They’re also eager to go out and enjoy experiences and 63% want to catch up on everything they missed during the COVID-19 pandemic. The cities they live in offer an abundance of opportunities for this.

But they’re also enjoying in-home experiences more than other tribes. They’re much more likely to have online subscriptions — for example, 41% have subscriptions to gaming services. Half of this tribe are willing to buy nonessential products, services and experiences that make them feel happy.

“Experience first” consumers are embracing digital technologies more than other tribes. Over a third have purchased virtual products such as digital skins or interacted using virtual multiuser platforms such as Roblox. Almost half of them have bought an item directly from social media.

Despite their desire to go out and enjoy experiences with others, this is actually the most worried group. Even as they seem inclined to spend freely, 41% are extremely concerned about their household debt. But they are also the most optimistic, which helps them to forget their worries and enjoy what life has to offer. This tribe cares about the environment, but they are less willing than other consumers to scale back what they do or what they spend for sustainability reasons.

They plan to spend more during the coming festive season, particularly on gifts for children. Two out of five are worried that electronic gifts will be out of stock so are shopping online more and trying to buy them well ahead of time, even pre-ordering them before they are released.

The festive gift they would love to receive is a city break in a new and exciting place.

  • Where to find “Experience first”

    “Experience first” is the biggest tribe across Asia overall (28%) and the second biggest in the US (23%). You’ll find fewer of them in Europe, and they are the smallest tribe in UK (13%), Sweden (12%) and Italy (15%). They tend to be younger and two out of three live in cities, with slightly higher than average education and income.

Three ways to serve the “Experience first” consumer

  • Focus sustainability messaging on quality and differentiation in products, as this tribe is unwilling to sacrifice quality for the sake of the environment.
  • Build services around products to create unique opportunities and add value and experience beyond the transaction.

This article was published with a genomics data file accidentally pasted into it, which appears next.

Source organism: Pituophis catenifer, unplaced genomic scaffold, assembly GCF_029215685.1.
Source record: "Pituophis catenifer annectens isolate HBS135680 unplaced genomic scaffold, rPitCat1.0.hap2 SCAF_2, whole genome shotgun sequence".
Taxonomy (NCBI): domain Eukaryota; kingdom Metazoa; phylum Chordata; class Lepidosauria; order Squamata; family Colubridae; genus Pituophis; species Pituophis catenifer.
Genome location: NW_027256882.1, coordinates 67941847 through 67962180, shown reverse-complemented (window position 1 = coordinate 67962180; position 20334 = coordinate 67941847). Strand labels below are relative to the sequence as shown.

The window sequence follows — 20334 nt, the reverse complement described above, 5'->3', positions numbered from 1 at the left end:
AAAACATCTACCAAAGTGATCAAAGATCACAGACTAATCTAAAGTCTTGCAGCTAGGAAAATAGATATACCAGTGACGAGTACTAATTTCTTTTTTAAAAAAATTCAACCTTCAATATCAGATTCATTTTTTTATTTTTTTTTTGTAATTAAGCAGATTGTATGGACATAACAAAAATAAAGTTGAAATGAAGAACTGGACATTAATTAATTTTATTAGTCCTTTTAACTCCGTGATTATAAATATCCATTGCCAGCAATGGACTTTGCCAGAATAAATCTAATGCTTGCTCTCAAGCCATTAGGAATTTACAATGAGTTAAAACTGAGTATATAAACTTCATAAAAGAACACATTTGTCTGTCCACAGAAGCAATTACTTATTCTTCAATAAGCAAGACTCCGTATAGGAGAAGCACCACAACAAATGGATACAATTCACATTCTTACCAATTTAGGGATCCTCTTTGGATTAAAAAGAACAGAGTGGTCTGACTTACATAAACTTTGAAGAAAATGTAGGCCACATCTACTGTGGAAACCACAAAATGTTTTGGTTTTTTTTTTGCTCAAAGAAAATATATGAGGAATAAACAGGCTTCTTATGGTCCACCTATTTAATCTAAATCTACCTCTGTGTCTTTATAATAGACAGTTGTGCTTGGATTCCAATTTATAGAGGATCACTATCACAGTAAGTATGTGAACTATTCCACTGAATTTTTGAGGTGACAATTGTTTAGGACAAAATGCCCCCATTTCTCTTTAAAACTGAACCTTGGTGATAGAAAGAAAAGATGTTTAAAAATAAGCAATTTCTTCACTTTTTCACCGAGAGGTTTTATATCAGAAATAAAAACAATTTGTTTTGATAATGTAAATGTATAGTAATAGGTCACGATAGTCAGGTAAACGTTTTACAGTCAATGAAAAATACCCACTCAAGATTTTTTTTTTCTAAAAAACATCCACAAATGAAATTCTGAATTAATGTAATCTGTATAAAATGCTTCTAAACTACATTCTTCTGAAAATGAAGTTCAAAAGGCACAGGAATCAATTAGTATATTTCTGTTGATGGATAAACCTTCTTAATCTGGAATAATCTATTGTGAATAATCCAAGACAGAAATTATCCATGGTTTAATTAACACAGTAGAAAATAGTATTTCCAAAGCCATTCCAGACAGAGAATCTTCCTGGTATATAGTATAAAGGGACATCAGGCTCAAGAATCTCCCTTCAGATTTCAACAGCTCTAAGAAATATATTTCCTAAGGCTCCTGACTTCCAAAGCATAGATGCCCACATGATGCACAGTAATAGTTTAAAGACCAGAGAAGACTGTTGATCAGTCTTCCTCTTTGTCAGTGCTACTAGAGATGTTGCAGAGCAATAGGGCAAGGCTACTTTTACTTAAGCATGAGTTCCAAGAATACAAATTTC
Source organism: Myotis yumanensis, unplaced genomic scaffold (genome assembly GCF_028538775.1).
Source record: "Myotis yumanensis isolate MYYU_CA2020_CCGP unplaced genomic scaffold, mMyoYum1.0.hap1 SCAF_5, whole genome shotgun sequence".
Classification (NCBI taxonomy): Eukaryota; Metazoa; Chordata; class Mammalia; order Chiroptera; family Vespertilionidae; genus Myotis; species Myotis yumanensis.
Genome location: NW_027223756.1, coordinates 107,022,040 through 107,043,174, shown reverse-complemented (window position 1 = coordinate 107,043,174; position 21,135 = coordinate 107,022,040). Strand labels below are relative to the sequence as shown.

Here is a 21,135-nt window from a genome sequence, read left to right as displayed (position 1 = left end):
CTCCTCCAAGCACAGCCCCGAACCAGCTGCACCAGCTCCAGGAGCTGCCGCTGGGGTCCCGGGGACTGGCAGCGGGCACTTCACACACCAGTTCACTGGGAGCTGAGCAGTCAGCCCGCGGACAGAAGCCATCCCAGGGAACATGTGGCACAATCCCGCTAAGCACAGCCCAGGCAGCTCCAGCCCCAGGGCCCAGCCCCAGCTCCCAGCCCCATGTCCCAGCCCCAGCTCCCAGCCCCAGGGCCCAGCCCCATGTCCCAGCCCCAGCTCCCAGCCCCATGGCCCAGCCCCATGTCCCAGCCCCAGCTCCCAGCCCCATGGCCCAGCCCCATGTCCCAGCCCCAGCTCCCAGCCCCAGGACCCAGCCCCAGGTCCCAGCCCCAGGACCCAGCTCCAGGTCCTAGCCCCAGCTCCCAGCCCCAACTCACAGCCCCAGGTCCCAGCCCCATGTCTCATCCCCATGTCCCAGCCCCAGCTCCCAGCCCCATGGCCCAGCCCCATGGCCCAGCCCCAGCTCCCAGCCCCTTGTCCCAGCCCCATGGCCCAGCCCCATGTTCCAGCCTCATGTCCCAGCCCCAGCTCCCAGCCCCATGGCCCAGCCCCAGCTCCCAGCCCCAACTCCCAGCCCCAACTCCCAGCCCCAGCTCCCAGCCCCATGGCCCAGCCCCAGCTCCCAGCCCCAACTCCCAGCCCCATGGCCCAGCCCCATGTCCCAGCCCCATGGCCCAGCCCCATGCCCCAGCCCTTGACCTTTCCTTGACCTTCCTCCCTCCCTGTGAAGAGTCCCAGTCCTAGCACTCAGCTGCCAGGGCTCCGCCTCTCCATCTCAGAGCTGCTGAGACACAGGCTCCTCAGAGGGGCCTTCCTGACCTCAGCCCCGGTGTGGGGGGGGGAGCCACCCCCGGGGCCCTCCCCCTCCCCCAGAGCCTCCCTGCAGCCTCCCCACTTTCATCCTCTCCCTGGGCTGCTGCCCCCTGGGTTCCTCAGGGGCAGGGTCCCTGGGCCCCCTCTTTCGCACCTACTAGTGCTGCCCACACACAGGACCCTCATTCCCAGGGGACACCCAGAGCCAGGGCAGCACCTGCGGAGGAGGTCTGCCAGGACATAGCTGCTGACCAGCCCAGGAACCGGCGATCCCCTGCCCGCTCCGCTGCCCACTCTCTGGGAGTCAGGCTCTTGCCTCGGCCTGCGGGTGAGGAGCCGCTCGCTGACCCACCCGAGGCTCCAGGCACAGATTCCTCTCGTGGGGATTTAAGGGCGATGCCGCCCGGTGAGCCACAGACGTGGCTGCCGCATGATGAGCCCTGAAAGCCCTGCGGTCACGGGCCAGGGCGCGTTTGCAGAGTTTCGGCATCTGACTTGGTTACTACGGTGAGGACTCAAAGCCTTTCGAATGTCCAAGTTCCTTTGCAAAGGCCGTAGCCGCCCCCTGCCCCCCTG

• Use innovative and gamified tools in digital channels to convey exclusivity and fun through brand engagement.


A photograph of a multiracial group practicing yoga in a class
(Chapter breaker)

Chapter 4

The “Health first” consumer

Focusing on their personal wellbeing.

“I will make choices that protect the health of myself and my family before anything else. I will focus more on what I think are the important things in life and what feels right for the long term. I will choose brands and products that I trust to be safe. I will minimize unnecessary risks and will prefer to shop online rather than in store.”

“Health first” consumers prioritize their physical and mental wellbeing. They think health and wellbeing are the most important issues in society, together with combating climate change. Fifty-four percent of “Health first” consumers intend to prioritize health and wellness as a key factor driving their purchasing behavior in the coming years. 

Despite their health focus, they are not more concerned than other tribes about their own health. This is perhaps surprising, but they likely feel they are being proactive about staying healthy. However, they are worried about inflation, which makes them feel more vulnerable. For example, 61% are very concerned about the rising cost of groceries.

They’re afraid that these cost pressures will be a longer-term issue and are significantly limiting their nonessential spend, particularly on less healthy products, with 44% intending to spend less on alcoholic drinks. Overall, they’re moderately pessimistic about their country’s economic outlook and are very concerned about increasing costs — only topped by the Affordability First tribe.

“Health first” consumers are comfortable with established digital services, such as online ordering or video streaming. But they are less likely to subscribe to online fitness or health services, despite their focus on health. They are also less open than other groups to try new digital assets: 74% have never purchased virtual products such as Non-Fungible Tokens (NFTs) or digital skins. Only Affordability First is more averse.

They will try to avoid the upcoming festive crowds for health reasons. But otherwise, their plans for holiday season shopping are in line with those of other tribes.

Their inflation worries and lingering uncertainty caused by the pandemic make them more hesitant to book vacations over the festive seasons. If they go away, they prefer to use their car and stay in their own country.

The festive gift they would love to receive is an annual subscription to healthy personalized meal kits.

  • Where to find “Health first”

    The percentage of global consumers in the “Health first” tribe has fallen. In June 2020 it was the second largest, now it is the second smallest. In some countries, very few consumers are in this group. They account for 15% in Italy, 13% in Vietnam, and 10% in Denmark. “Health first” consumers tend to be more or less average in terms of living area, education and distributions of age. Less than half are employed full-time; only Affordability First has a lower employment level.